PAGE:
When you first start working out at a gym, you may find yourself baffled by the jargon used by some of the regulars. Here’s a guide to help you translate the new terminology you hear.

1.      Work in

You may get asked if someone can work in with you. This means they want to share the piece of equipment you’re using – By asking to work in, they are asking to take it in turns while you are resting.

2.      Spot/spotter

When you get asked for a spot, the person wants you to keep an eye on them to decrease the risk of injury and to be there in case they get stuck.

3.      Lift off

A lift off is when you help someone lift the bar off the rack when they are about to do a bench press.

4.      Form

Form refers to how the movement of an exercise is performed – having correct form is paramount in getting the full benefit of a given exercise and helps avoid the risk of injury.

5.      Reps

A rep is the number of times your simultaneously perform the same exercise without having a rest.

6.      Sets

 A set is the cluster of reps performed of an exercise without having a rest.

7.      Drop set

A drop set is when you start an exercise with a heavy weight then decrease the load and continue going without a rest.

8.      Maxing out

Working up to a weight that you can only do for 1 rep.

9.      Cutting

Cutting is essentially reducing body fat in order to see muscle definition.

10.   Bulking

Eating in excess of maintenance calories to gain weight and build muscle.

11.   DOMS

DOMS stands for delayed onset muscle soreness, is the pain you feel the following day(s) after training.

12.   Cheat Reps

When a muscle becomes fatigued and you cannot perform any more repetitions with strict form, you may compromise the technique in order to achieve extra reps.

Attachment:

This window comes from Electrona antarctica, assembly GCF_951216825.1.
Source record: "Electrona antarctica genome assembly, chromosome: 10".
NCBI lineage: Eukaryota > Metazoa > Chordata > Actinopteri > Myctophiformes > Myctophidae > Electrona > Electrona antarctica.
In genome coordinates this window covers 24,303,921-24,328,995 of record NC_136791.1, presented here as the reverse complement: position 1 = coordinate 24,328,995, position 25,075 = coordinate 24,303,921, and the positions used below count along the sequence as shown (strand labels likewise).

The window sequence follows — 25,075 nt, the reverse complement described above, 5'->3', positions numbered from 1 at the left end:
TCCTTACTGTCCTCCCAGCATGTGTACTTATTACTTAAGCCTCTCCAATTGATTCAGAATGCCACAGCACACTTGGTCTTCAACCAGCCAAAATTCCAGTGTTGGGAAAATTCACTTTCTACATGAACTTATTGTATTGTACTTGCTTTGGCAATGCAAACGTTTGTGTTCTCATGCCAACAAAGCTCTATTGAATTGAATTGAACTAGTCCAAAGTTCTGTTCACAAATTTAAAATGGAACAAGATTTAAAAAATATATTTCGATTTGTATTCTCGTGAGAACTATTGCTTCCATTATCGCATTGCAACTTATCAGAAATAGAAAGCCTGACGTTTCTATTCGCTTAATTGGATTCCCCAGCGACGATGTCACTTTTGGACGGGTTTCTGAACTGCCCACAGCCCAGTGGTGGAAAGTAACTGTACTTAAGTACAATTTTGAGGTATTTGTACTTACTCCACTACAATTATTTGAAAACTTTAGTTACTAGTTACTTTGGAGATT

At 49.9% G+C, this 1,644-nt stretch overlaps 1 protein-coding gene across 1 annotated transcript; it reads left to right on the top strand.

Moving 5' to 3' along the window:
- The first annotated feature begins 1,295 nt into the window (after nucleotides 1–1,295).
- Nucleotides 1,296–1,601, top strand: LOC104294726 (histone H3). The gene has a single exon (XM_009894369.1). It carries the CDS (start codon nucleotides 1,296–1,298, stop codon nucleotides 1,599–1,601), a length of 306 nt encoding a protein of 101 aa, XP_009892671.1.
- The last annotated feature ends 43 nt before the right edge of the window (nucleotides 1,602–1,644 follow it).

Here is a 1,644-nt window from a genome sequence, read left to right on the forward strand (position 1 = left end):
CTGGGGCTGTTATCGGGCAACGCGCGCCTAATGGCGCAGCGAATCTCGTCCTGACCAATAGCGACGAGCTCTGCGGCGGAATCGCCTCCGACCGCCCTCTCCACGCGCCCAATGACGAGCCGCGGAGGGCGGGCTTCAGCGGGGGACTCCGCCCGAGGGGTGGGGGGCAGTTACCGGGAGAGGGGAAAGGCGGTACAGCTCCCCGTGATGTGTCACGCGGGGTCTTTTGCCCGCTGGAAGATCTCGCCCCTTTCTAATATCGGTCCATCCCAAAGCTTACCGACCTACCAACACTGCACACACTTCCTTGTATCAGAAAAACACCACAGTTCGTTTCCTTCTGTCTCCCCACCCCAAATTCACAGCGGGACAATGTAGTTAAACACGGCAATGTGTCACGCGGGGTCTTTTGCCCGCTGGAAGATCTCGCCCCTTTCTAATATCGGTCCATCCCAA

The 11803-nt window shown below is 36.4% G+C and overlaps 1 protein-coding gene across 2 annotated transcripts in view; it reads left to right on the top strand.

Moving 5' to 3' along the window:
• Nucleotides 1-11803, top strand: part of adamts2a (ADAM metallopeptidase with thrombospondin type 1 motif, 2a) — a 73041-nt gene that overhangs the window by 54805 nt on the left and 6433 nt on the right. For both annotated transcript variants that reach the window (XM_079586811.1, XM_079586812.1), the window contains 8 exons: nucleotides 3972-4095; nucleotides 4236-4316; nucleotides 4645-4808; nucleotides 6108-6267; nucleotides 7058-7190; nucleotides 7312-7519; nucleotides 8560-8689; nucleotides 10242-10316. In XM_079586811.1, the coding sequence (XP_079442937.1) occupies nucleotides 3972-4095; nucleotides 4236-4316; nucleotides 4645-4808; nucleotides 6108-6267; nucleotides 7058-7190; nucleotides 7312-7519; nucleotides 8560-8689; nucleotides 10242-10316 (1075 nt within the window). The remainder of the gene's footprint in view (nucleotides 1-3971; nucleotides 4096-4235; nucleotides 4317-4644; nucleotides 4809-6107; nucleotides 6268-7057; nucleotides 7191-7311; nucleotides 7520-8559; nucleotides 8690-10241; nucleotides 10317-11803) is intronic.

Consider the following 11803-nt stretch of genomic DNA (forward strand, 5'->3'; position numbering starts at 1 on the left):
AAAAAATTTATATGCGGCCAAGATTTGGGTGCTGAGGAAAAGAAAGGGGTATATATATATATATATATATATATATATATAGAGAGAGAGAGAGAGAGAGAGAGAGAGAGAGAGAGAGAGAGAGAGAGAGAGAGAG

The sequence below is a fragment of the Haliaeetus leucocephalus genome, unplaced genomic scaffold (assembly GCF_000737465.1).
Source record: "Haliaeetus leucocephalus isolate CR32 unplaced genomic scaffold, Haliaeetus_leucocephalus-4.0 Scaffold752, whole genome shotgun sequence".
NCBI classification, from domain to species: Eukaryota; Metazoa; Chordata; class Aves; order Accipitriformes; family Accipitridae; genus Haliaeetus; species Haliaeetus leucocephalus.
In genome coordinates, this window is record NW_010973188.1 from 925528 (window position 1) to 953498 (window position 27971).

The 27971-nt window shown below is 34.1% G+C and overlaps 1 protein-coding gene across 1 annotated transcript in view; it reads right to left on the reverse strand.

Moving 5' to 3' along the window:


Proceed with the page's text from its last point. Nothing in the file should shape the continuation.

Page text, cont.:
13.   Gains

Gains is often used to describe the change in somebody’s body structure once they have increased muscle mass.

14.   Isolation

An isolation exercises is used to target one specific muscle without using any other secondary muscles to assist the exercise. For example, a bicep curl.

15.   Squatting parallel

Squatting parallel is achieved when the thighs run parallel with the floor, and the knees are at a 90 degree bend.

16.   Superset

A superset is when you perform one exercise straight after the other without a rest. This can be done to completely fatigue one specific muscle, or can be used to optimise time spent in the gym by targeting an opposing muscle group while the other to recover. An example would be doing barbell rows to target the back, then bench press to target the chest.

17.   Failure

Working to failure is when you can't perform any more repetitions of a given exercise.

18.   HIIT

HIIT or high intensity interval training, is a type of workout which is done by performing short bursts of intense exercise followed by a little rest period.

19.   Plateau

A plateau is when you can't seem to progress any further either with weight loss muscle building or strength training. This is when diet or the workout programme needs to be modified.

20.   Workout split

A workout split is an exercise programme which targets a different muscle group on a given day. This allows the previous body parts worked the days before to recover, while still working out. A basic workout split would be:

Monday - Chest and triceps
Tuesday - Back and biceps
Wednesday – Rest
Thursday - Legs
Friday – Shoulders and arms
Saturday & Sunday – Rest

21.   Macros

Macros or macronutrients are nutrients which give our bodies energy in the form of calories. There three primary macronutrients, these are protein, carbohydrates, and fats. This is what people are typically referring to when talking about macros. However, there is a forth macronutrient which is alcohol.

22.   Micros

Micros or Micronutrients are vitamins and minerals, and are essential for body’s health.